A National Park Ranger once told a group she was leading, of which I was a part, that bird watching is all about peripheral vision. I agree to a large extent. I also believe that good listening skills are important.
It was peripheral vision, however, that brought this hawk’s nest to my attention. Walking through Memorial Park yesterday afternoon (Thursday May 1) I caught a glimpse of a large bird in flight directly ahead of me and up in the canopy. The leaves not being full yet, it was not difficult to spot this bird as it landed on this nest.
The bird is a red-tail hawk. These large hawks are common in northern New Jersey and have adapted quite well to the presence of humans in their territory. One of the more famous instances of this adaptation is the nest built by a pair of red-tail hawks on the decorative stonework of a luxury co-op building on Manhattan’s Fifth Avenue.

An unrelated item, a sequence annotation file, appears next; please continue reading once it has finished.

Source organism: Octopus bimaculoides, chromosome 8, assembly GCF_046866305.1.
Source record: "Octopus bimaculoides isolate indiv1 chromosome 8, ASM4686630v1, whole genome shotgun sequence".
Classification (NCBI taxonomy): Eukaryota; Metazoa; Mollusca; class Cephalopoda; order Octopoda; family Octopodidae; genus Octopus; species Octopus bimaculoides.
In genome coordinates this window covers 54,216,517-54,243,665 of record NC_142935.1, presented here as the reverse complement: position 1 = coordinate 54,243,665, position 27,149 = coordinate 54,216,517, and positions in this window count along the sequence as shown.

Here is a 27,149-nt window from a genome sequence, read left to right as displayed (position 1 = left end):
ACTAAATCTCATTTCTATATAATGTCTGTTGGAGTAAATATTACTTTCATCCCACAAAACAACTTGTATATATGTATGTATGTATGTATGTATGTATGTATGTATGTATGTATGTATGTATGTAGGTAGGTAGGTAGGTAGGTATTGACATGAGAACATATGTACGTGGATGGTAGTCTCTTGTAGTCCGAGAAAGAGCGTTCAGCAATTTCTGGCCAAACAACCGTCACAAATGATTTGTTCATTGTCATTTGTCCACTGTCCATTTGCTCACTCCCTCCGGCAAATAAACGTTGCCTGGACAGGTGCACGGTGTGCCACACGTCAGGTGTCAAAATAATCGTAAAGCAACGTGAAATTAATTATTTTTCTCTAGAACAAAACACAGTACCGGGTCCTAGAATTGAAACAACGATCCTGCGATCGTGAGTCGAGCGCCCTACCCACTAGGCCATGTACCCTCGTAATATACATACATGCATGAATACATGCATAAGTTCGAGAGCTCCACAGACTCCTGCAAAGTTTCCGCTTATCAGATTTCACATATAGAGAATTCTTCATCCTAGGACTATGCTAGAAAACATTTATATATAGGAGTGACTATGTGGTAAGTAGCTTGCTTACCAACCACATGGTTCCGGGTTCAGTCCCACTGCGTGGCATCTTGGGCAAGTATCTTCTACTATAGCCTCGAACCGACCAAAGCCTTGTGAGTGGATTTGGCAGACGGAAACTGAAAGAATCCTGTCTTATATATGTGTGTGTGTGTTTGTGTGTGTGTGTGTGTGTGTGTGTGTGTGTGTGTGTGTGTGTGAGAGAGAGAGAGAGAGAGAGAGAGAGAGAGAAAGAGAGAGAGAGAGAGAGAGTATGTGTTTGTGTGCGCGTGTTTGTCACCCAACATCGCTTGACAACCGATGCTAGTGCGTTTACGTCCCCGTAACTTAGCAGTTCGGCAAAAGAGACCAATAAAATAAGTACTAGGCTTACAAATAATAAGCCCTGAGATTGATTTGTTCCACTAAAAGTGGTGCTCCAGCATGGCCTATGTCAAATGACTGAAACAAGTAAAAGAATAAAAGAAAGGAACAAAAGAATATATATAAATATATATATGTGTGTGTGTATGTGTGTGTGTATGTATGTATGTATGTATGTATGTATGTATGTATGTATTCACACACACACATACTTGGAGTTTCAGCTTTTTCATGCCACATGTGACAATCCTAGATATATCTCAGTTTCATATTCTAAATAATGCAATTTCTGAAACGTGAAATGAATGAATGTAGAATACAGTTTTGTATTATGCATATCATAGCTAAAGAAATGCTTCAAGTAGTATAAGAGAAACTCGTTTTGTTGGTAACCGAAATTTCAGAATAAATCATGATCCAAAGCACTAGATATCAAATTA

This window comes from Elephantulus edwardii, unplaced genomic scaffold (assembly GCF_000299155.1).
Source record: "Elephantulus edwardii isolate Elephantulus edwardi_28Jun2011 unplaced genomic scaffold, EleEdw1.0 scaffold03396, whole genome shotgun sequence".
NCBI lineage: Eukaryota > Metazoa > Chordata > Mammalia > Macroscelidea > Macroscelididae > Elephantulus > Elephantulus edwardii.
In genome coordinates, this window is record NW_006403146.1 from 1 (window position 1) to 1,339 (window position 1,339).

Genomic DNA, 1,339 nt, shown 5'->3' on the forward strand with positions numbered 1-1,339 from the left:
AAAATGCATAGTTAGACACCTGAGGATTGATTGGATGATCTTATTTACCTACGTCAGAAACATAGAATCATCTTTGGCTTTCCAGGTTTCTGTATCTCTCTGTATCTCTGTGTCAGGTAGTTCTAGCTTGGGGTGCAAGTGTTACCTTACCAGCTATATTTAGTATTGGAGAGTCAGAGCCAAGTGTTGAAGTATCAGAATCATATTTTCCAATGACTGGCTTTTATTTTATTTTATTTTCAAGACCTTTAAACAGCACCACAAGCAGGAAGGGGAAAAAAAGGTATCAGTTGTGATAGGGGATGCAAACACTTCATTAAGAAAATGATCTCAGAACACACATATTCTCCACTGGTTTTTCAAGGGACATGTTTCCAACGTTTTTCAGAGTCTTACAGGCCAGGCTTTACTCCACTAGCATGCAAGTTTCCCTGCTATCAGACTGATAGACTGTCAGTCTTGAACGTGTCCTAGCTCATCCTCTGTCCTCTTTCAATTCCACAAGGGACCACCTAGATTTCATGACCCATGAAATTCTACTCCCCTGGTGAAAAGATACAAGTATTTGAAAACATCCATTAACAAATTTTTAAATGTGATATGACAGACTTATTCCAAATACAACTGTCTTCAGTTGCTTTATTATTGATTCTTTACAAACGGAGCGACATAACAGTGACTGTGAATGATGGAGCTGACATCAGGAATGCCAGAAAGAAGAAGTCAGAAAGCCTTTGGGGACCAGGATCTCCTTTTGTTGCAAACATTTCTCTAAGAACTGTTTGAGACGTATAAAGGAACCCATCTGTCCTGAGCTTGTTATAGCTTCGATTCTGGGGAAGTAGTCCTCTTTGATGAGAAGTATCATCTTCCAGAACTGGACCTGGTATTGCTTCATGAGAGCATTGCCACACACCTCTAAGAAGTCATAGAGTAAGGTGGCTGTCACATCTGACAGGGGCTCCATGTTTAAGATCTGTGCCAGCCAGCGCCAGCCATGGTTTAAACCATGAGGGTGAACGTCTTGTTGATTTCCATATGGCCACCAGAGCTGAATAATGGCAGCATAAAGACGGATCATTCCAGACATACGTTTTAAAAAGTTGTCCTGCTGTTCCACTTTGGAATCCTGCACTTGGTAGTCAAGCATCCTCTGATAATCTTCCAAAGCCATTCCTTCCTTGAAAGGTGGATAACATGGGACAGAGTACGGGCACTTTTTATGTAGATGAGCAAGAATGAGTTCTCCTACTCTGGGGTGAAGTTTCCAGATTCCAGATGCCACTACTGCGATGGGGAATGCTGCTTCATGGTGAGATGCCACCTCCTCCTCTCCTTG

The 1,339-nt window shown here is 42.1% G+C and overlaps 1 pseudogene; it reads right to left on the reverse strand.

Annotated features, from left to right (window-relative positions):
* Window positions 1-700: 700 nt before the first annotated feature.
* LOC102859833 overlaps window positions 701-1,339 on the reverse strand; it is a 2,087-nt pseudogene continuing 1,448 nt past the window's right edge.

The difficulty in writing this post is the acknowledgement that this is the first hawk’s nest that I have observed in our neighborhood in thirty years of living here. As noted in the previous paragraph, hawks are common in this area. With so many tall trees throughout the park and the surrounding neighborhoods, there is no doubt that many pairs of hawks have made nests in the area over the years. Why is this the first one I’ve observed?
Verlyn Klinkenborg, in Several Short Sentences about Writing includes a section on what he calls “noticing.” He writes that noticing “means thinking with all of your senses.” Noticing is essential to writing. I’ve fancied myself a writer for some time now. Hence this blog. I’m not sure I have sufficient observing or noticing skills for my writing efforts to be sustainable.
Please excuse a greater amount of introspection than usual, and a less-than-optimal photograph of the hawk on the nest. Thanks for stopping by.